Veterans Returning With PTSD Add Stress to a Family Unit Struggling With Many Issues

“If your determination is fixed, I do not counsel you to despair. Few things are impossible to diligence and skill. Great works are performed not by strength, but perseverance.”  Samuel Johnson

WARNING: In all posting about PTSD/recovery/mental illness, I never wish to assign any blame. The family members are each doing the best they can. They each need help to stop the trauma.

1. From Leila Levinson: “The War That Comes Home: How PTSD Affects Our Children”:

“Our veterans desperately want to shield their families from the horrors of war, and so they turn to silence, knowing no other way to keep the awful memories from polluting their homes. They don’t tell us about their awful nightmares (though many children remember being awakened by their fathers’ moans or cries during the night), and they don’t speak of any negative emotion, as to open oneself to sadness or grief would open the flood gates.”

“And the effect of the trauma — a distortion of perception — keeps them from perceiving how this silence shapes their children.”

“Children are sponges, absorbing whatever emotion and behavior they observe. They take on their parents’ attributes, and so I inherited my father’s depression, his emotional distancing. I inherited his war.”

“Children of Vietnam veterans recognize the connection between their emotional lives and their fathers’s war, but children of World War II veterans still resist making similar connections. Perhaps this is because we, the generation that made Prozac and therapy household terms, still need to idealize World War II as “the good war” and our fathers as the “Greatest Generation.” But I believe that that label has burdened them, made it more difficult for them to admit their pain and find help. Delayed onset of PTSD among World War II veterans has not received much attention from the media, despite the significant increase of diagnosis of PTSD among World War II veterans in just the last 10 years.”

“Our misperceptions of what PTSD looks like not only keeps World War II veterans from getting the help they need, but it will affect the level of support available to our soldiers returning from Iraq and Afghanistan. It is time to realize that there is no good war, and there is no victor. Everyone returns from war wounded, bringing their war home into the hearts of their families. That is the cruelest aspect of going to war, that the veteran isn’t able to protect that which he or she holds most dear: his or her family.”

“Our responsibility is to mitigate that harm as much as we are able. We must support our veterans, not with a bumper sticker but with heartfelt commitment and engagement. We must do all we can to help them heal and know peace.”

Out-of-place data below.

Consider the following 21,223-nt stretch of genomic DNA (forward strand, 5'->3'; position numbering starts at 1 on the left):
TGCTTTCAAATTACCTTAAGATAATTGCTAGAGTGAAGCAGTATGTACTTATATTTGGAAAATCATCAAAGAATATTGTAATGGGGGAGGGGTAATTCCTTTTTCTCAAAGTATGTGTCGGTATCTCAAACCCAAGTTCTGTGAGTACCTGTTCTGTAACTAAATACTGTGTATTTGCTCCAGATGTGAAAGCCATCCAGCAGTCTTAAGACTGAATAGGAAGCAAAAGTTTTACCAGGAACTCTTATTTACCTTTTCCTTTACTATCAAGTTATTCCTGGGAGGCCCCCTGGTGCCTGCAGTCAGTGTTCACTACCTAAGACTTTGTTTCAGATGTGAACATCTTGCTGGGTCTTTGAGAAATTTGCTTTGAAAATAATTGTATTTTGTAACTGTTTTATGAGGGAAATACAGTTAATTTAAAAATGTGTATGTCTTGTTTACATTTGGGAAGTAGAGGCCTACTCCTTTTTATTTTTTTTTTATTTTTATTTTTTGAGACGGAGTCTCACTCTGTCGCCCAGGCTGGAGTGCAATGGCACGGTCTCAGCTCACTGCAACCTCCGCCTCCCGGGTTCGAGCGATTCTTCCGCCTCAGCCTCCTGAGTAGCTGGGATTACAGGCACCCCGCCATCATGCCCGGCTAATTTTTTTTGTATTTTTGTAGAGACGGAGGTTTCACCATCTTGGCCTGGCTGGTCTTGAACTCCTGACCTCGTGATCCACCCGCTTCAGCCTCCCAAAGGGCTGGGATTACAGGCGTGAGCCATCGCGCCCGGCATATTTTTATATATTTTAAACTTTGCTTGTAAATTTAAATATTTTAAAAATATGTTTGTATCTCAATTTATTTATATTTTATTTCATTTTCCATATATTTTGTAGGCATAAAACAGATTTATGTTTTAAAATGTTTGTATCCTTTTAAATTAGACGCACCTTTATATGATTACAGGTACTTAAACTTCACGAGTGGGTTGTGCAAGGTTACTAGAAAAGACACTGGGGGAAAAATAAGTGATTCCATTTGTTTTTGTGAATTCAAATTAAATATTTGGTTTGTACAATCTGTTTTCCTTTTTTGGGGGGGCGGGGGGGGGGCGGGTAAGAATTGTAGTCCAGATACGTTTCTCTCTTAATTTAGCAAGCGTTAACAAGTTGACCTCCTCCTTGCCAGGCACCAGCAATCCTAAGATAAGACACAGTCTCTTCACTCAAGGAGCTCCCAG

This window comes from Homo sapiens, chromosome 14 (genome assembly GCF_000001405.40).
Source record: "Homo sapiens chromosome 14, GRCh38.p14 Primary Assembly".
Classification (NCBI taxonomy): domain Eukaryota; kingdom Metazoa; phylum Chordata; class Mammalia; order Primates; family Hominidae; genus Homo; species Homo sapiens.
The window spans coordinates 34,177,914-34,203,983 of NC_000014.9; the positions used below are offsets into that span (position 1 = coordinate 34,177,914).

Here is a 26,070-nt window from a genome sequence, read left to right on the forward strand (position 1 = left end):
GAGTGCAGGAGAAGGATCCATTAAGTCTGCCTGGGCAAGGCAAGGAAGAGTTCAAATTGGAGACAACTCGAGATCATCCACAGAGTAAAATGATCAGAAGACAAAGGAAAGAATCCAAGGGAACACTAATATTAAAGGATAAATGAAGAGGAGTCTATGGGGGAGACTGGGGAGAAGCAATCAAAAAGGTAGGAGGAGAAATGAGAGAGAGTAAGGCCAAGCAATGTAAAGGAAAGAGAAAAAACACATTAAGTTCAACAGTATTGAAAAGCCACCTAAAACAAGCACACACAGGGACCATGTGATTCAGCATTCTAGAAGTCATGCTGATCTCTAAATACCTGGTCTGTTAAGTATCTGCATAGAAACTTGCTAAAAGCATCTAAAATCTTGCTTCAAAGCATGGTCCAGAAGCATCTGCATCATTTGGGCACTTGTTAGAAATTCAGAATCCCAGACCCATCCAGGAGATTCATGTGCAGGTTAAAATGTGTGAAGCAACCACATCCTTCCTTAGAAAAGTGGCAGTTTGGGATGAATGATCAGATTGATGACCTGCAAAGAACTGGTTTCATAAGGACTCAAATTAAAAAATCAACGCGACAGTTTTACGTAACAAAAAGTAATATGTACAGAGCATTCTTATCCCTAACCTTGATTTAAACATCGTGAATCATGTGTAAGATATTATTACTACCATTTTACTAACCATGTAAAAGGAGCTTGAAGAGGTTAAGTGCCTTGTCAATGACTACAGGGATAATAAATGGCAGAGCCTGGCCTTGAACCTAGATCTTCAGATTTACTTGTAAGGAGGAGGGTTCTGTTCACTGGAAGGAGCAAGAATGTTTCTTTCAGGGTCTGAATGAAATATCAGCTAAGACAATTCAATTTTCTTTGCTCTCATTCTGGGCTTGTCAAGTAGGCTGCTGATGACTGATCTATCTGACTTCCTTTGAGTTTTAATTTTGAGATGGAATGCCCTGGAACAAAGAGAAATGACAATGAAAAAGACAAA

2.  From Dr. Anthony Hassan and Marilyn Flynn: “PBS’s ‘This Emotional Life’: Who Will Provide Mental Health Care to Our Veterans and Their Families”:

“The number and type of injuries, the frequency of deployments, the nature of our military force, the consequences for family life and children, and the conduct of the war itself have combined to create a crisis for our society.”

“It is staggering. The number of surviving service members with permanent disabling injuries surpasses that of any previous modern conflict. The invisible wounds of war are even more prevalent. Of the estimated 1.9 million service members sent to battle since 2003, some researchers estimate that more than 500,000 will develop combat stress disorders ranging from severe anxiety to depression.”

“Untreated, these reactions may last a lifetime. Not surprisingly, families and children are profoundly impacted. You have heard the story about the soldier who cannot sleep, turns day into night, reacts with unpredictable irritability, fails to maintain employment, and is unable to concentrate, every family member is thrown out of normal balance.”

“The soldier’s children may react with poor school performance, strained family relationships and peer related difficulties, bullying behavior and depression. It should come as no surprise that combat deployment can have a cumulative negative effect on marriages and family stability that remains even after the deployed service member returns home. The fact is, the devastating effects of frequent redeployment — a hallmark of this war — are now well-documented.”

3.  From Lily Casura in Healing Combat Trauma: “Sometimes You Have to Choose to Love–A Love Story after PTSD”:

“Into the dearth of “good news” about combat veterans with PTSD and their partners comes the remarkable love story of Josh and Helen, who met and fell in love AFTER his service, his suicide attempts, and his PTSD diagnosis. While PTSD can seem like the “third partner” in a relationship — the ever-present elephant in the room — in Josh and Helen’s story, it’s what brought them together, and love, wisdom and maturity is what keeps their union intact.”

“I had the pleasure of getting to spend a few days recently with Josh and Helen, and was impressed by both of them, and the sheer fun of their relationship, which can be too rare among partners where one has PTSD. I was struck by Helen’s clear-eyed, open-hearted approach — the education she sought about PTSD, as she was falling in love with Josh — and the way in which she’s really becoming a wise “spokesperson” for how love is possible after PTSD. For all the broken relationships out there, and all the partners barely enduring and tolerating one another, I felt like Josh and Helen’s story needed to be told, so I asked Helen to tell it. Just as a point of reference, Josh served in the U.S. Army from 2002 to 2008. He was honorably discharged in 2008, and served in Iraq from 2005 to 2006. Here is Helen’s story:”

Picture Credit.

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